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Car Insurance Regulations in Hawaii

Car insurance regulations in Hawaii require that every motorist be insured. Auto insurance is mandatory for every car and driver. It is therefore important for state residents to be aware of state laws regarding auto insurance so that they can be sure to remain in compliance at all times. Automobile insurance is important for all of us in HI just for the sake of personal and family protection, but it is also important for legal reasons. State drivers are urged to become familiar with auto insurance regulations in the state so that they can work with their insurers to create policies that make sense given their circumstances and comply with state laws.

Importance of HI Car Insurance

There are many reasons why it is important to maintain continuous car insurance coverage as a driver in the state of Hawaii, even in cases like inactive vehicle car insurance. One of them is that proper insurance protection greatly reduces the chance of litigation in the event of an accident. In the vast majority of cases when both drivers are insured, the insurance companies can usually work out a settlement without the insured policy holders having to waste their own time in court.

And of course there is the great financial motivator, the main reason why most of us are willing to pay for our policies. The more coverage you have as a driver, the more protection you have in front of you financially after an accident or other loss claim. Quality policies save us from having to pay out large out of pocket expenses when these things come up. And anyone who has been in an accident recently or had to file a comprehensive claim can attest that these things do come up, probably more often than most of us would care to admit. It is better to be protected and make sure we're covered if something happens.

Hawaii Car Insurance Requirements

Every motorist in Hawaii must have car insurance that meets state standards for coverage. If you have a car that is not insured you must surrender your plates and certificate of registration to the director of finance in the county where you live. And of course, upon surrendering your plates you can no longer legally drive a vehicle. This should only be done if the car is going to be stored or otherwise out of commission and completely off the road for an extended time period.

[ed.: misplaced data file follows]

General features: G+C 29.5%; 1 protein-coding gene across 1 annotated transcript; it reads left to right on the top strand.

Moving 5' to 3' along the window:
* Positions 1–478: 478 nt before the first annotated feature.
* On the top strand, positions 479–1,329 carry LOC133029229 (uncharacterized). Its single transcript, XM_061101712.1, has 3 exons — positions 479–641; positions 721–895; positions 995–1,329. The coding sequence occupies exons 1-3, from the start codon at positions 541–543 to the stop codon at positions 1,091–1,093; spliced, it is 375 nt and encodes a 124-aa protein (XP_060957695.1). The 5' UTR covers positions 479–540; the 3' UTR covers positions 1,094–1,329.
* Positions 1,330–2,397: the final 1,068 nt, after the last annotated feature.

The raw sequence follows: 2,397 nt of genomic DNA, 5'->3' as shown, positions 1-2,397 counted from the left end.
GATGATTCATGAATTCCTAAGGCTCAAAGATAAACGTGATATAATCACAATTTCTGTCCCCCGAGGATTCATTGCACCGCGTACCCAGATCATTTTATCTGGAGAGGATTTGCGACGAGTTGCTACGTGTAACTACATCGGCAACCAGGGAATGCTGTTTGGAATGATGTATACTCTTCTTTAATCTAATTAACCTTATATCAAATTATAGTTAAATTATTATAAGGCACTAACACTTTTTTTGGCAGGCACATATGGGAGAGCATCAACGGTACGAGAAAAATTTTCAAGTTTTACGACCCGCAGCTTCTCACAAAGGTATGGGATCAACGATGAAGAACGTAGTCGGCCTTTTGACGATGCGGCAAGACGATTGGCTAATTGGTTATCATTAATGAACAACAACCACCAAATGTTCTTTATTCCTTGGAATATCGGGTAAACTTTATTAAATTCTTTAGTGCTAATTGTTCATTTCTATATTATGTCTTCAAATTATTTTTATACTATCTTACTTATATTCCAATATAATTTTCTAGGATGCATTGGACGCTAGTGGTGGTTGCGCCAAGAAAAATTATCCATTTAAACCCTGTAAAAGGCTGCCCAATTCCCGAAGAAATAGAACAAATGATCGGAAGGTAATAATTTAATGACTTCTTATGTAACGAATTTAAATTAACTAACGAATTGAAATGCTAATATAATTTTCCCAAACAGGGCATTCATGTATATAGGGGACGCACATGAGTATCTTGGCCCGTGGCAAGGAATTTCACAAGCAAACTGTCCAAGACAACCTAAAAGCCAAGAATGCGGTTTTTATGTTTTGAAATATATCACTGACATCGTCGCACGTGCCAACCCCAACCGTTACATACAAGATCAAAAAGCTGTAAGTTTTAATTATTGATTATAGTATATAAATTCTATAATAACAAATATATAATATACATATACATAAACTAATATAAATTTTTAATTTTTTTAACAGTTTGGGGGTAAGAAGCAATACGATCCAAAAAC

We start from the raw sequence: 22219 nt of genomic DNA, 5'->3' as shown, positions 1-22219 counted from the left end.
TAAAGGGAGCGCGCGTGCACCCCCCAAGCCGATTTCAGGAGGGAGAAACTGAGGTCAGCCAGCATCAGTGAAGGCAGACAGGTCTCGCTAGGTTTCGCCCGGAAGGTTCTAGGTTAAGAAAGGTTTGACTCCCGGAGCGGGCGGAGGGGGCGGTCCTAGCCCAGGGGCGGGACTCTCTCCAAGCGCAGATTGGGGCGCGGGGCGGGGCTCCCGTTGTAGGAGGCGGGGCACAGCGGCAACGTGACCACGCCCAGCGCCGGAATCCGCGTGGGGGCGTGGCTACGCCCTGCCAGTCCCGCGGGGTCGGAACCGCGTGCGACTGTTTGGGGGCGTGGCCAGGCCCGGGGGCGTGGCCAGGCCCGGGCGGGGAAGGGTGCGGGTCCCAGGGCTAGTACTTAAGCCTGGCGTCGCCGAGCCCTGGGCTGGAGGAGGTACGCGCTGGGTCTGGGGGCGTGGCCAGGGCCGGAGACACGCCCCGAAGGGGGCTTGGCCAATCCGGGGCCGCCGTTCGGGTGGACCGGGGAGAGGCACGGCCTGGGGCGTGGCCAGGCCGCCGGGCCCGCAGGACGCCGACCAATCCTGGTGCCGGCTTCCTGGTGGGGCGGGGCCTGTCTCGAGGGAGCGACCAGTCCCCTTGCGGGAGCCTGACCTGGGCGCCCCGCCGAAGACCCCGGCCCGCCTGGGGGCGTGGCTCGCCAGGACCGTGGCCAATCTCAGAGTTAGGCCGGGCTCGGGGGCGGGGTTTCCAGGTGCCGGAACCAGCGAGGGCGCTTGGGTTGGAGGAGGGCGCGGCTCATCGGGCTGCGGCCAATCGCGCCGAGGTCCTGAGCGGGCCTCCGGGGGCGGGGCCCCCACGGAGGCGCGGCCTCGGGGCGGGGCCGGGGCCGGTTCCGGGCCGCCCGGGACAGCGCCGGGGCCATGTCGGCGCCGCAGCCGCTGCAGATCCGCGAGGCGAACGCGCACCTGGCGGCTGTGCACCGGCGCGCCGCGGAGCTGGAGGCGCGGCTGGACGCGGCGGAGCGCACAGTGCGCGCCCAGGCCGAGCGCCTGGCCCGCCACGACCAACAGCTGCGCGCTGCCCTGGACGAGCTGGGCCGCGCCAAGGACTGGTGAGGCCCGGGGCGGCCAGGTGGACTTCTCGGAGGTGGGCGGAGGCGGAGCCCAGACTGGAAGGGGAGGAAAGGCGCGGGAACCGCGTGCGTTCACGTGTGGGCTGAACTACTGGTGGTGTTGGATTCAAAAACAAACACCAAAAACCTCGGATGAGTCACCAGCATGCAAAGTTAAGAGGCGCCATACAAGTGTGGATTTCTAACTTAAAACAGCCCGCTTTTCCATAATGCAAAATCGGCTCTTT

Hawaii is a no fault state for car insurance, whether it's commercial, non profit group auto insurance, or any other kind of policy. This means that your vehicle insurance company will pay for the expenses related to your injuries and those of passengers as well, up to the limits of your personal injury protection (PIP) policy. Under state law you cannot sue or be sued unless serious injuries are suffered as a result of an accident. No fault only applies to injuries and their resulting medical expenses, so the driver at fault in the accident is still responsible for taking care of the property damage expenses that occur as a result of the collision [1].

Minimum PIP coverage in a HI policy is $10,000 per person in injury benefits that go toward medical and rehabilitation costs. Liability insurance is also required for every driver. Split limit liability policies are used here in Hawaii, with separate limits and deductibles for all three parts. $20,000 per person and $40,000 per accident are the minimum acceptable limits for bodily injury liability, and at least $10,000 in third party property damage coverage is mandatory for each covered driver [1].

Optional Car Insurance in Hawaii

Beyond the foundation of PIP and liability insurance that every driver must include on their policies are other optional areas of coverage we could choose to add to enhance and strengthen our protection. Uninsured and underinsured (UM and UIM) coverage, loss of wages, alternative care coverage, death benefits, and funeral care are all options state drivers could add to their plans, as well as PIP managed care and/or PIP deductible coverage. Insurance companies are required by the state to offer their policy holders UM coverage at a minimum of $20,000 per person, and must do so in writing, although drivers have the right to decline such protection [1].

Drivers may make their insurance protection decisions based on need, economic necessity, or some combination of the two. Every driver's situation is different and each of us comes into our relationship with insurance companies with unique circumstances. For example, some folks finance or lease vehicles and may have to add comprehensive and collision policies to their Hawaii car insurance.

It is wise to get a closer look at the rules surrounding car insurance in our home state. Make sure you know what is expected of you as a driver so that you comply with car insurance regulations in Hawaii.

[1] http://hawaii.gov/dcca/ins/consumer/consumer_information/mvi Retrieved 2010-07-29.

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